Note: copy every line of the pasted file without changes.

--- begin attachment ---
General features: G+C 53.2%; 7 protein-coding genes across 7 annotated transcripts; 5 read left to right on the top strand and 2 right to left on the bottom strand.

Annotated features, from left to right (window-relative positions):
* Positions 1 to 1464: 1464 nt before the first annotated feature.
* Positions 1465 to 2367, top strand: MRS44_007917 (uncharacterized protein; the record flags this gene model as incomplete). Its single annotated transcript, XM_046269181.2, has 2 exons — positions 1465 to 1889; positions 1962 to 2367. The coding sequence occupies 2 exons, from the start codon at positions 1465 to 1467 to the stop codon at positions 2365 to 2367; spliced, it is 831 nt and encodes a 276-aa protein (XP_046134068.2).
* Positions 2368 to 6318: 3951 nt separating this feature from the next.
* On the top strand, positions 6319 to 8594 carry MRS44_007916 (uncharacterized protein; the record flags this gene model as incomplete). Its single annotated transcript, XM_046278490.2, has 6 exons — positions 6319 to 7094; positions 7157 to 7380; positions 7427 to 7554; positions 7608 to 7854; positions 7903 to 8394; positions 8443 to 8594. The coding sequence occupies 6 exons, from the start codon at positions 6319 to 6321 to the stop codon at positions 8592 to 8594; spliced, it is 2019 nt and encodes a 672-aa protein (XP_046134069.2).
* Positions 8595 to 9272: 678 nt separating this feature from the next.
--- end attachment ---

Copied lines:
General features: G+C 53.2%; 7 protein-coding genes across 7 annotated transcripts; 5 read left to right on the top strand and 2 right to left on the bottom strand.

Annotated features, from left to right (window-relative positions):
* Positions 1 to 1464: 1464 nt before the first annotated feature.
* Positions 1465 to 2367, top strand: MRS44_007917 (uncharacterized protein; the record flags this gene model as incomplete). Its single annotated transcript, XM_046269181.2, has 2 exons — positions 1465 to 1889; positions 1962 to 2367. The coding sequence occupies 2 exons, from the start codon at positions 1465 to 1467 to the stop codon at positions 2365 to 2367; spliced, it is 831 nt and encodes a 276-aa protein (XP_046134068.2).
* Positions 2368 to 6318: 3951 nt separating this feature from the next.
* On the top strand, positions 6319 to 8594 carry MRS44_007916 (uncharacterized protein; the record flags this gene model as incomplete). Its single annotated transcript, XM_046278490.2, has 6 exons — positions 6319 to 7094; positions 7157 to 7380; positions 7427 to 7554; positions 7608 to 7854; positions 7903 to 8394; positions 8443 to 8594. The coding sequence occupies 6 exons, from the start codon at positions 6319 to 6321 to the stop codon at positions 8592 to 8594; spliced, it is 2019 nt and encodes a 672-aa protein (XP_046134069.2).
* Positions 8595 to 9272: 678 nt separating this feature from the next.